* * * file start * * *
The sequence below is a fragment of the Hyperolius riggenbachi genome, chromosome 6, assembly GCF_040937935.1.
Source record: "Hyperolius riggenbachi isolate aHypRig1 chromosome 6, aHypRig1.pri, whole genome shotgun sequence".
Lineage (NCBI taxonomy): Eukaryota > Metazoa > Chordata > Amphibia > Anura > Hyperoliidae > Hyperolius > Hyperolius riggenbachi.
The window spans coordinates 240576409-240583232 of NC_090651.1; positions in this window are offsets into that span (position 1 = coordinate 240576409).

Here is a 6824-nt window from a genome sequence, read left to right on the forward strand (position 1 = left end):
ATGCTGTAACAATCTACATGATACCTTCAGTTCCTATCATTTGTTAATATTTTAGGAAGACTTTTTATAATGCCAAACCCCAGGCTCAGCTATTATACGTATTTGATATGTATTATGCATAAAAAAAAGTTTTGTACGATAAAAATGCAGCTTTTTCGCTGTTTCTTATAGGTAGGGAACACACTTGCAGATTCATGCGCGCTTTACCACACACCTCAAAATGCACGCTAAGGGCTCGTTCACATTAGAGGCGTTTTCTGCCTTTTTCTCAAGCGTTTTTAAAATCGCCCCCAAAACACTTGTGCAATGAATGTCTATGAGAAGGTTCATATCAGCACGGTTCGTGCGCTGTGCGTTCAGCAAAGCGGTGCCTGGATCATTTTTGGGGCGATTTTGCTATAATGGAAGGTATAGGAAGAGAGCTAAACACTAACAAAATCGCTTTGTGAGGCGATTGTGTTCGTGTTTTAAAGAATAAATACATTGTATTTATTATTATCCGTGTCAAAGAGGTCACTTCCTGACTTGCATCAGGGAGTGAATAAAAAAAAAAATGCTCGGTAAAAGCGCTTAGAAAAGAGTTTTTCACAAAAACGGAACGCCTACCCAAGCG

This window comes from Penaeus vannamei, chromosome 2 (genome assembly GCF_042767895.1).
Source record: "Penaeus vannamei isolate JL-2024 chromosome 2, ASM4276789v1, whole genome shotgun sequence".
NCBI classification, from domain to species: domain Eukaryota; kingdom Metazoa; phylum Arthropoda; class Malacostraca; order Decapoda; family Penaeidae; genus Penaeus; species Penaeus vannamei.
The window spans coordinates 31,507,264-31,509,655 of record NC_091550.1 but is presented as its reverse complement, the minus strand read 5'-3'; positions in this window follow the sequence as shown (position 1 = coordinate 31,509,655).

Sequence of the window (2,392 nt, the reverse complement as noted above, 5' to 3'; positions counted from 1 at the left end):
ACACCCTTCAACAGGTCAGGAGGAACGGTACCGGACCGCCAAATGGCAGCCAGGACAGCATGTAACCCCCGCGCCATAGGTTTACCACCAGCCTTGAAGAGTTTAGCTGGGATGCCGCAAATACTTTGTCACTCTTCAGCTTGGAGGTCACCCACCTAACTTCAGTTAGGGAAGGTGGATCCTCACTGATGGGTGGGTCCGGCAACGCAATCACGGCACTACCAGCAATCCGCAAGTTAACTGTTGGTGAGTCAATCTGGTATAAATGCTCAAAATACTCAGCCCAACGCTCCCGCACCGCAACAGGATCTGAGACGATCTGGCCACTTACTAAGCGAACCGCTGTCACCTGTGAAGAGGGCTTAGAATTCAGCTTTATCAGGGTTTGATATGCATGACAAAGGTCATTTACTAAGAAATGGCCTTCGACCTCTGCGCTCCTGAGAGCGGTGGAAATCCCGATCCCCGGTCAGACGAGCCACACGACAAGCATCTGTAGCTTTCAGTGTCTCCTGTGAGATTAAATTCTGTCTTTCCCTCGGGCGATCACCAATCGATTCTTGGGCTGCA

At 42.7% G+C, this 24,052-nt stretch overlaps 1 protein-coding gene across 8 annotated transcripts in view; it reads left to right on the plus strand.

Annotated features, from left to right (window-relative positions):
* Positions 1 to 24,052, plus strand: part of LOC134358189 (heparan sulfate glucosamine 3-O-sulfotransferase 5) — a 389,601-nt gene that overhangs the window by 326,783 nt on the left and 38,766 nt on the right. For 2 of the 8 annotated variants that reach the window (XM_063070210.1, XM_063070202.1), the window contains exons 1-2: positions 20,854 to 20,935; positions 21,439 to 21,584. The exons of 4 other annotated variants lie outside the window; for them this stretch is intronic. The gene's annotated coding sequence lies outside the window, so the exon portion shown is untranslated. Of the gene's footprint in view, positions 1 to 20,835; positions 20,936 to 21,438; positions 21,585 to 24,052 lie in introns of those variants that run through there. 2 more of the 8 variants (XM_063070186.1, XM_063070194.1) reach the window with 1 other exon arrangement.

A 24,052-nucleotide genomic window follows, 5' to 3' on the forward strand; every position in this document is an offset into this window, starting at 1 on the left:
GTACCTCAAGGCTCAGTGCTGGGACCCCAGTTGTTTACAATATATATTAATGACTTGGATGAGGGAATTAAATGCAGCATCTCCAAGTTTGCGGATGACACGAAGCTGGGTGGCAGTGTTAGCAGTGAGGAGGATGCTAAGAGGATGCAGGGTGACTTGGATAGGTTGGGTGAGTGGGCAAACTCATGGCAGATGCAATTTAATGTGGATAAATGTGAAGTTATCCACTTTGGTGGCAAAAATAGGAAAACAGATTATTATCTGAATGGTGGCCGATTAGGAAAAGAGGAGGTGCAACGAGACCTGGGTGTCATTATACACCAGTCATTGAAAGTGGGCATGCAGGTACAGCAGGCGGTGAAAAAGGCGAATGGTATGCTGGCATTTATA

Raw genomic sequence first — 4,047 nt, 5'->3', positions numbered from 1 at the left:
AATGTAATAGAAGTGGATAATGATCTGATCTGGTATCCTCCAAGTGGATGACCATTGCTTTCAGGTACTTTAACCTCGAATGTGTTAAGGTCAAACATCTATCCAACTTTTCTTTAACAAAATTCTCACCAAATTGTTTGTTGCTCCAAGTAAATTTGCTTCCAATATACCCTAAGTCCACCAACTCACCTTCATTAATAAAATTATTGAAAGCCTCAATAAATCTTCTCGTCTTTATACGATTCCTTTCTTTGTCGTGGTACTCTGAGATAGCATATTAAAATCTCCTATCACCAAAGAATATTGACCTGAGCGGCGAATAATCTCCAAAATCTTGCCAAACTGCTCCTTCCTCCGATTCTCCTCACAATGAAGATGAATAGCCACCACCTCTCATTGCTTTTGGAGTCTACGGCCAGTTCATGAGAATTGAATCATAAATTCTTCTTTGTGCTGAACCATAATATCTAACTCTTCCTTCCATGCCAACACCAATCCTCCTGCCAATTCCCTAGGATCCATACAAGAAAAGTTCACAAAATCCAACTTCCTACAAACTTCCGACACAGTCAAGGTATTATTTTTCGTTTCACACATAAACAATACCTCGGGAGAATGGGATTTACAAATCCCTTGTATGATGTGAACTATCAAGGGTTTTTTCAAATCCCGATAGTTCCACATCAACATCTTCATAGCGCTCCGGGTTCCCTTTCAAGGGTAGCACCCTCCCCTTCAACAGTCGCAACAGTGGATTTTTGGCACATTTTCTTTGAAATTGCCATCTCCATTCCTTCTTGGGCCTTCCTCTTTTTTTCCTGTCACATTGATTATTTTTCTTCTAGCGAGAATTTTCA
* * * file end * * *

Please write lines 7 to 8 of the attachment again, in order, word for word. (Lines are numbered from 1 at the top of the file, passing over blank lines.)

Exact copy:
This window comes from Penaeus vannamei, chromosome 2 (genome assembly GCF_042767895.1).
Source record: "Penaeus vannamei isolate JL-2024 chromosome 2, ASM4276789v1, whole genome shotgun sequence".